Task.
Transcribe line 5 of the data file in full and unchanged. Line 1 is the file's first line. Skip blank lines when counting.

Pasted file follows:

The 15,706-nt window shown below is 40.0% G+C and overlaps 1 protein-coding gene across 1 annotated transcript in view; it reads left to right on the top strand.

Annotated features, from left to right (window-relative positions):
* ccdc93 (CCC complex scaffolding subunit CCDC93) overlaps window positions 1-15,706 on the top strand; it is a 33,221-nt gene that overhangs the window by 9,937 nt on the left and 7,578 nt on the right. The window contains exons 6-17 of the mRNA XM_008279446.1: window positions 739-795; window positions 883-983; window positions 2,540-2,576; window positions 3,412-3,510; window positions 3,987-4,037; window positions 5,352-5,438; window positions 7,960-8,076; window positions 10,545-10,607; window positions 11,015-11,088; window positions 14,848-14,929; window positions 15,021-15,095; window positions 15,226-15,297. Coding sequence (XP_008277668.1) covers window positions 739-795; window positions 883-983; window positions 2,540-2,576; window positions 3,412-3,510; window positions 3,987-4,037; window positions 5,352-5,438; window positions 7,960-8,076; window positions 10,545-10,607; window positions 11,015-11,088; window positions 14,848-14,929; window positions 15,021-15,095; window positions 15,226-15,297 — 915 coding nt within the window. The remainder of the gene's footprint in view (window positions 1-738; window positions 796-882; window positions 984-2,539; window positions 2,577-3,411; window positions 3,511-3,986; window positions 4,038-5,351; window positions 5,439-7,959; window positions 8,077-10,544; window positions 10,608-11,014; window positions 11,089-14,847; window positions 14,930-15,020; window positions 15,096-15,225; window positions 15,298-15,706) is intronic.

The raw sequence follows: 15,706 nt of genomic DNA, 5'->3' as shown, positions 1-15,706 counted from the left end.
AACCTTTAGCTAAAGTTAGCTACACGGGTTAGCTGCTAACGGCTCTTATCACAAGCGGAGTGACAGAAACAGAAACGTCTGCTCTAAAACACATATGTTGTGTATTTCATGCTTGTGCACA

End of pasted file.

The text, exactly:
AACCTTTAGCTAAAGTTAGCTACACGGGTTAGCTGCTAACGGCTCTTATCACAAGCGGAGTGACAGAAACAGAAACGTCTGCTCTAAAACACATATGTTGTGTATTTCATGCTTGTGCACA